County allocates funds to nonprofits from new tax
Catholic Charities will receive a $10,000 check from Pitkin County to help it pay for legal counseling and advocacy for the valley’s Latino community.
The charity arm of the Denver Archdiocese received the full amount it was asking for from the county, in spite of initial reservations by some of the county commissioners.
The Friends of James E. Moore Pool, however, only received $1,000. The supporters of Aspen’s only public swimming pool had asked for $10,000.
Both groups were seeking support from the $800,000 in funding for health and human services and community nonprofits that was OK’d by voters last month.
That a fairly recent new entrant into the local nonprofit scene received all it was asking for and another long-established group only received a tenth illustrates the new austerity present in the county’s budgetary outlook.
The money raised through the temporary tax is overseen by a citizen committee that considers grant applications and makes recommendations to the county commissioners.
“I would say the nonprofit money is tighter – so the citizen grant review committee had to make some choices,” said Nan Sundeen, the county’s director of health and human services.
In fact, of the approximately $830,000 that the county will collect in 2003 through the temporary property tax increase, only about $643,038 has been allocated so far. The remaining money will be given out as the year progresses.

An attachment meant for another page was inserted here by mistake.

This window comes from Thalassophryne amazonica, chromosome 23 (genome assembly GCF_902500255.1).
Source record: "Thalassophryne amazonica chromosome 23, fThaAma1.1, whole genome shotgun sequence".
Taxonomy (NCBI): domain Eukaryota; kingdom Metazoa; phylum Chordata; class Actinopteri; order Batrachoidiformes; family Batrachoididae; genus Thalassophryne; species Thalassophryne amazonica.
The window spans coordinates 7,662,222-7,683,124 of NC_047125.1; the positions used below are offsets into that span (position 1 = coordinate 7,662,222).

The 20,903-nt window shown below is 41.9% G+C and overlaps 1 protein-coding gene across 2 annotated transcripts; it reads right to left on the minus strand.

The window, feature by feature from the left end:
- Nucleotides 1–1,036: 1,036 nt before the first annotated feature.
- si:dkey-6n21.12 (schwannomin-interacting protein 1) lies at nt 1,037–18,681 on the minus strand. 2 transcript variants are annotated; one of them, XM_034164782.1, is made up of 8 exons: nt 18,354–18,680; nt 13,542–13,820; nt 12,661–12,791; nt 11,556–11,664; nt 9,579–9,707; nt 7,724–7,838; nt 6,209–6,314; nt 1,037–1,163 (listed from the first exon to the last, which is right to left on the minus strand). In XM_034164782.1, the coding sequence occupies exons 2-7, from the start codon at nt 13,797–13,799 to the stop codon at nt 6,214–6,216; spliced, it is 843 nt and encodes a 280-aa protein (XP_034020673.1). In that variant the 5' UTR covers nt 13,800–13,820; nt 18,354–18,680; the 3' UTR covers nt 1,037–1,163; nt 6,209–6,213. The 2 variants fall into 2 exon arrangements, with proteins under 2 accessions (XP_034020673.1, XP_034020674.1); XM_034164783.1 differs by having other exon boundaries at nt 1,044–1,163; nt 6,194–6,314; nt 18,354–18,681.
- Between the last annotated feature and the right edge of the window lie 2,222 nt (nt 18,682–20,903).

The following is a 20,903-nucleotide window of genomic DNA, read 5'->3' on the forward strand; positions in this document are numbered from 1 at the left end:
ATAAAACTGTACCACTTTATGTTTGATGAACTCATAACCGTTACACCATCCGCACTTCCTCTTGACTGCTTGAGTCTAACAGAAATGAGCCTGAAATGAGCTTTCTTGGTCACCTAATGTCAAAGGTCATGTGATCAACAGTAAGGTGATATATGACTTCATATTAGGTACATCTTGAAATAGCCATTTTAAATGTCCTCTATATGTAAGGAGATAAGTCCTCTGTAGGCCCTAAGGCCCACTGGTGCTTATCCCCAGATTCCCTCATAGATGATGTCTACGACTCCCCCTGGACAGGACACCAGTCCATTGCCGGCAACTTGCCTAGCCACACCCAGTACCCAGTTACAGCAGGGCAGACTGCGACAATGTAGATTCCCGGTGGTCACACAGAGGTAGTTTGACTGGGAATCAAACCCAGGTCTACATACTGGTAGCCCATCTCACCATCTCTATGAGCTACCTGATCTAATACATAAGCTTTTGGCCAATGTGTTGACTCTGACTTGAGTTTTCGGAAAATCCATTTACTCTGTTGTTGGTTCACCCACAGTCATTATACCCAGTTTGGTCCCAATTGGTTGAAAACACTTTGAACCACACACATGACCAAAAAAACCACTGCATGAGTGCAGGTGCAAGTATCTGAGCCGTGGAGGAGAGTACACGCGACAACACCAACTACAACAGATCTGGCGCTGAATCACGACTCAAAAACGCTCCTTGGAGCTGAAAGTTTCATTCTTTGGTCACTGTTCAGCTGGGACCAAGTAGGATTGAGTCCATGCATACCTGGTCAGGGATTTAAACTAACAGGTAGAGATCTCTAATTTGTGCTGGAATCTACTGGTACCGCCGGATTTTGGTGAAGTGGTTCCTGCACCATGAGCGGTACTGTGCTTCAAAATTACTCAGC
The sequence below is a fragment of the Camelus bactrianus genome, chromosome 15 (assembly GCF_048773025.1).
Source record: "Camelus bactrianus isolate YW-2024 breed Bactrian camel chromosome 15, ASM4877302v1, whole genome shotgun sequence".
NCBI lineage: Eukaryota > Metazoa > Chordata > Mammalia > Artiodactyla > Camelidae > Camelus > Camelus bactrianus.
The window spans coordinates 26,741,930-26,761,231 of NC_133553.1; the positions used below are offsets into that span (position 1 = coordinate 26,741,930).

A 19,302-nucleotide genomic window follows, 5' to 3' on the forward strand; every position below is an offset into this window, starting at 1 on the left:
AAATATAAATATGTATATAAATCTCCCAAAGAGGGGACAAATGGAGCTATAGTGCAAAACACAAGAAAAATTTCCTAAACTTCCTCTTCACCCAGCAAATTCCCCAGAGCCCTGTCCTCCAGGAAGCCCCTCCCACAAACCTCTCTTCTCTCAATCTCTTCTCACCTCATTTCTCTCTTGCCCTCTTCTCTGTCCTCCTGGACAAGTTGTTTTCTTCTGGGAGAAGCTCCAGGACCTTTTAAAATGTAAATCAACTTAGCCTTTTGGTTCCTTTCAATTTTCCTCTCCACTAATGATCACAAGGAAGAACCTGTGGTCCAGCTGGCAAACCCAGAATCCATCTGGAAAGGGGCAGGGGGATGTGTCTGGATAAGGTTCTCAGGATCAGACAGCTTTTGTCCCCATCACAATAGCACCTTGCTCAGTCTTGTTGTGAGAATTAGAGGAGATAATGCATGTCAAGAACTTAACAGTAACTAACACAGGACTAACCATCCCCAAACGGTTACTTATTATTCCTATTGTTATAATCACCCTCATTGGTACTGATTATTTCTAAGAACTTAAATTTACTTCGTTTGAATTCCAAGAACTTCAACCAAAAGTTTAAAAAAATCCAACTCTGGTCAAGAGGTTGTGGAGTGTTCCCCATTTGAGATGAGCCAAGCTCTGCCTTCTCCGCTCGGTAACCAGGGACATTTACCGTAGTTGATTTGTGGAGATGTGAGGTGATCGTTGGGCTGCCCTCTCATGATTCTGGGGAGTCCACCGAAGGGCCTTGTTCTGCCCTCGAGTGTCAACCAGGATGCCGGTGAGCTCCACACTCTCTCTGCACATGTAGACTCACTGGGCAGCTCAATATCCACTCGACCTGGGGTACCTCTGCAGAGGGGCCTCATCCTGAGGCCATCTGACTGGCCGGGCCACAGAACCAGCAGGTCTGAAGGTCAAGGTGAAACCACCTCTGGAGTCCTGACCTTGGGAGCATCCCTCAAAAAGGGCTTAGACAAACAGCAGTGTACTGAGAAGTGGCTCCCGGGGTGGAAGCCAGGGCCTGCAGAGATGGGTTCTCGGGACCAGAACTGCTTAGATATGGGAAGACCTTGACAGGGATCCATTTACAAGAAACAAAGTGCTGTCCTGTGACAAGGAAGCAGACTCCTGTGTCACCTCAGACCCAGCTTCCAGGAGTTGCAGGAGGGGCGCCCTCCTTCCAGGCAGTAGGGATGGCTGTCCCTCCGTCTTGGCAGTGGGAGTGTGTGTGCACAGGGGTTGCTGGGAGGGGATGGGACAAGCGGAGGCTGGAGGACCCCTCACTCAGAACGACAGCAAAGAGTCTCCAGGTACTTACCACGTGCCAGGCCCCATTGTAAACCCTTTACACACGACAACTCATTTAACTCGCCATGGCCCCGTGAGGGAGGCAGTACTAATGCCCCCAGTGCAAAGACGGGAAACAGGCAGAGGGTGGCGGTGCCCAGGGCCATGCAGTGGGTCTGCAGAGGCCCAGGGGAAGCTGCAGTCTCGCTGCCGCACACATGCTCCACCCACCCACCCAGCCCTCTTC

The county has divided the money from the special tax into three pots. The first is ongoing projects such as the Aspen Counseling Center, the Buddy Program, the Family Visitor Program and YouthZone. Most of those programs will, at the front end, receive the same amount they got from the county this year with a small adjustment for inflation.
The second pot is for community nonprofits such as the Aspen Valley Ski and Snowboard Club, which will receive $5,000, Roaring Fork Outdoor Volunteers, a trail-building and maintenance program that will also receive $5,000 and GrassRoots TV, which is going to get $36,000.
“We’re very happy that Pitkin County is now a fully vested partner in GrassRoots TV, like the city of Aspen,” said John Masters, the community access station’s executive director. “The additional funding, the $36,000, enables us to provide access to our facilities, equipment and staff time at what we hope is an affordable rate for everyone in Pitkin County.”
The third pot of money is the $200,000 over and above the county’s recent support for health and human services and community nonprofits that voters approved to help make up for losses in state and federal funding to nonprofits such as YouthZone.
“We’re going to allocate that in the spring, and maybe the fall. We’re still looking at how to do that,” said Sundeen. “That money is about making up for some of the cuts in state and federal support.”
The county commissioners have followed the recommendations of the grant review committee for the most part, although in some cases they have raised red flags, as with Catholic Charities.
Catholic Charities has been slowly filling the hole in services left by Asistencia Para Latinos, the Glenwood Springs-based advocacy and immigration assistance agency that folded exactly one year ago.
The majority of its resources continue to be focused on the Eagle River Valley, where its presence is more established, but it has been expanding into Glenwood since last winter. It also receives money from the Aspen Valley Community Foundation.
County Commissioner Patti Clapper held up the allocation to Catholic Charities last month, because she was worried about its focus on legal counseling for immigrants applying for visas.
“Catholic Charities has hired an advocate for our Hispanic community this past week,” Clapper said. “Which is what I think we want them to do.”
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